In September 2011, Judge Rahim al-Ogaili, the head of Iraq’s major anti-corruption agency the Integrity Commission, resigned. He quoted political interference for the reason why he was stepping down. Iraq has consistently been rated one of the five most corrupt countries in the world in recent years, and the situation has not improved one bit. That’s because all of the country’s political parties are making money off of it, so they have no reason to end it. In fact, Iraq’s leaders actively interfere with investigations into corruption. These are the reasons why the Integrity Commission no longer has a leader.
The main cause of Judge Ogaili's resignation on September 9, 2011 was political interference in his work. Back in February, the Integrity Commission head said that the cabinet was working to cover up corruption, that the country’s major parties were stealing money, and that some of that was going to militants. Launching such a broadside undoubtedly angered many of Iraq’s leaders. Before he stepped down he went on to say that all of Iraq’s lists wanted protection when one of their members was caught in a corruption case, and that stealing money from the state was part of the power struggle between the leading parties. Additionally, a parliamentarian claimed that Prime Minister Nouri al-Maliki was pushing the Commission to open investigations into Ahmed Chalabi and other prominent politicians to use in the premier’s battles with his rivals. Ogaili complained that he wasn’t able to stop all of this outside interference, and that made him feel like he had no real authority. That’s why he left his job, because he could never really tackle corruption without any commitment from the country’s leaders to end it.
Maliki accepted Ogaili’s resignation, and was not sad to see him go. The premier had criticized the work of the Integrity Commission before saying that it had not stopped corruption. Iraq’s Aswat al-Iraq also claimed that Maliki was thinking about replacing Ogaili with someone from the premier’s own Dawa Party. The prime minister has often said he was committed to fighting graft and bribery in Iraq, but then done absolutely nothing about it. Criticizing the work of the Commission was all rhetoric as well. Maliki, like other political leaders, was really concerned about image over substance. With Ogaili gone, it’s very likely that he will be replaced by someone from Maliki's Dawa-State of Law list that will be under the premier's control, meaning that he will never have to worry about any embarrassing investigations of his own party members.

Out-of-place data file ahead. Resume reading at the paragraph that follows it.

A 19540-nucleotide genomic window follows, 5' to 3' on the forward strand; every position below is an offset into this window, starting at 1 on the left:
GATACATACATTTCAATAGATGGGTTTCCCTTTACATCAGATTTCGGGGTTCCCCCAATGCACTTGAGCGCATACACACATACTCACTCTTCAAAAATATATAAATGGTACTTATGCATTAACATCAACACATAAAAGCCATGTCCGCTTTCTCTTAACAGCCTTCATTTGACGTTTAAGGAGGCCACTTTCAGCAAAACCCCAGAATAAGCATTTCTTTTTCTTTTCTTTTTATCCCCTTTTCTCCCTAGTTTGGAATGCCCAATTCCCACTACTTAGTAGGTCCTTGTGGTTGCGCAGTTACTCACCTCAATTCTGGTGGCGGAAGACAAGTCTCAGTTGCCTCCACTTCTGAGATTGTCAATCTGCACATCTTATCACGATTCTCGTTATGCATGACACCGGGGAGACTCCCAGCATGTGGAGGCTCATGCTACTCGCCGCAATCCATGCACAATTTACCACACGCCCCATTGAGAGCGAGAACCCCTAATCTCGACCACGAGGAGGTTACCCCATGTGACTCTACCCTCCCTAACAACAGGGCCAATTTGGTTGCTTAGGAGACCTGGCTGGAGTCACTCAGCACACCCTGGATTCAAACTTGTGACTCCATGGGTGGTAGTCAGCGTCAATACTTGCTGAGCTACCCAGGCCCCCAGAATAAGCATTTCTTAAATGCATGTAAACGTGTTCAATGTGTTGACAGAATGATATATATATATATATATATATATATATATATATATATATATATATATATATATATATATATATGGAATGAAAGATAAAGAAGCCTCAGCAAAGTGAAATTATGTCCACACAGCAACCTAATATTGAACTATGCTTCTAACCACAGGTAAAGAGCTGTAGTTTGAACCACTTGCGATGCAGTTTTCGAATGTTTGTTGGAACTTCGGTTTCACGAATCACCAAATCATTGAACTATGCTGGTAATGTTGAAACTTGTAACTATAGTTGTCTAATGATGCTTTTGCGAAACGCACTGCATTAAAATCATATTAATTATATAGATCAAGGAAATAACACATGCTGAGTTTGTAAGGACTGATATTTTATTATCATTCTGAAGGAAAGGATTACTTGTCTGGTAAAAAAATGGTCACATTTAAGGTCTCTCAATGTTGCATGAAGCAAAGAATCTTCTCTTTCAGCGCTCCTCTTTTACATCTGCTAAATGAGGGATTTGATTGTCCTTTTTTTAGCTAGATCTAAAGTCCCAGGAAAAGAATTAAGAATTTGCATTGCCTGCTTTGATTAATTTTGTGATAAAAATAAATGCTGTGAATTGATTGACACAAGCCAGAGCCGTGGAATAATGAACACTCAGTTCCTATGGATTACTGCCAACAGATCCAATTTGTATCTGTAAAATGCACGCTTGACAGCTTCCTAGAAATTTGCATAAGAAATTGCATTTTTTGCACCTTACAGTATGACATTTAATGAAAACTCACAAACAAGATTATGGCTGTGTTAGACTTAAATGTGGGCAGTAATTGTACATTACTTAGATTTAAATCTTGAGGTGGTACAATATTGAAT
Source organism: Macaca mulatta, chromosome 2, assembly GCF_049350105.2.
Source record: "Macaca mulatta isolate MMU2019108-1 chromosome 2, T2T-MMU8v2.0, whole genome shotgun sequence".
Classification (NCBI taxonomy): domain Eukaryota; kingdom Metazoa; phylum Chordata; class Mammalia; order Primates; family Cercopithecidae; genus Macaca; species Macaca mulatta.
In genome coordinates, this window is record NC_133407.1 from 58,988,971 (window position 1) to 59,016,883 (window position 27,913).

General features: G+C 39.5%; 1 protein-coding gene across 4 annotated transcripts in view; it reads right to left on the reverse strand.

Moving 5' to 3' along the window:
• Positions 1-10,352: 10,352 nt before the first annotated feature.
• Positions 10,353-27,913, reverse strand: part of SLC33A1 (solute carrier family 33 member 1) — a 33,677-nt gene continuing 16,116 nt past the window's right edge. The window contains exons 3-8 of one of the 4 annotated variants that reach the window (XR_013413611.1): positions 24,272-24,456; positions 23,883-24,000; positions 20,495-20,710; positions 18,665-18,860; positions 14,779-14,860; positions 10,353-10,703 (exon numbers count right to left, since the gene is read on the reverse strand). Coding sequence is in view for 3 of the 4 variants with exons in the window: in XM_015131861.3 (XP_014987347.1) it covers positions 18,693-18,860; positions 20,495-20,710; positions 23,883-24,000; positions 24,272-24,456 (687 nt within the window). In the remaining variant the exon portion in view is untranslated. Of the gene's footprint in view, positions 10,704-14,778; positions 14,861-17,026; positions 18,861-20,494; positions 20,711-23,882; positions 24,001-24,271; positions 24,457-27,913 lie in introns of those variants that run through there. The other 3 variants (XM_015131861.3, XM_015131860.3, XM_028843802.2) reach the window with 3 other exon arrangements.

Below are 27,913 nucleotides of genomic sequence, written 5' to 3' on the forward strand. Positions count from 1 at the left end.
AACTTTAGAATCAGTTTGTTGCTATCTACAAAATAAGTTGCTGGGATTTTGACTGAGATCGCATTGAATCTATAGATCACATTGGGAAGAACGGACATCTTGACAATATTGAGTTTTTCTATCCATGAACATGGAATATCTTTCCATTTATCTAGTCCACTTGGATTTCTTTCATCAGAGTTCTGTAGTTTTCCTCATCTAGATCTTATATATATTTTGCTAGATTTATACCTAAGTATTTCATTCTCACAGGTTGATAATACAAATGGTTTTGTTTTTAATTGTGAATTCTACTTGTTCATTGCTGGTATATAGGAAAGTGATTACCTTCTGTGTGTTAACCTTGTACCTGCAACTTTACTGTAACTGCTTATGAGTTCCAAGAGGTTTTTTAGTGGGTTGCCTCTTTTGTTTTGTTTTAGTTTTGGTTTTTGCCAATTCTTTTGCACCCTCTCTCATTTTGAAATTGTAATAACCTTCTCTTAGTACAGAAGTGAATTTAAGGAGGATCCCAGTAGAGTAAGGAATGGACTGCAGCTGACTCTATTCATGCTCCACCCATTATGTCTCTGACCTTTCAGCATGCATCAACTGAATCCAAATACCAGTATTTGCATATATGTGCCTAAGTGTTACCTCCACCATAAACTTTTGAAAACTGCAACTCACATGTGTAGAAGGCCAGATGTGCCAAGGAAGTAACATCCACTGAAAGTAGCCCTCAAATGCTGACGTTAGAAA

Iraq was tremendously corrupt under Saddam Hussein, and that situation has not changed since his overthrow. When the United States ran Iraq under the Coalition Provisional Authority it created the Integrity Commission and inspector generals in each of Iraq’s ministries. America has also spent millions in training sessions and conferences on fighting official theft. That has not worked, because there has never been any political will by the country’s elite to deal with this problem. As long as every party that wins a seat in the elections gets its own ministry as part of its pay off to participate in the government this will continue because they then fill the bureaucracy with their cronies and relatives, and steal millions. Some low level officials get caught because they’re not important, but no person of significance has ever been punished. It’s believed that $4-$8 billion went missing from the Trade Ministry in the last Maliki administration for instance, but nothing happened to the minister or his deputies who were charged with the crime. The public knows about these cases and others, and they see the government’s inaction about them. That can only undermine their belief in the political system. The elections in Iraq since it got back its sovereignty in 2005 have done nothing to alleviate this issue. Each one has just brought in a new group of people to steal what they can. As long as that continues Iraq will always have a deeply flawed, and limited democracy.
Agence France Presse, “Ex-Iraq official slams leaders over graft,” 9/12/11
Aswat al-Iraq, “Iraq’s Integrity Commission demands Prime Minister to reject resignations of its Chairman,” 9/10/11
Al-Haidari, Nabil, “Threatens the functioning of the Integrity Commission?” Radio Free Iraq, 9/10/11
National Iraqi News Agency, “Breaking news , Chairman of the Integrity Commission handled formally resignation to P. M .,” 9/9/11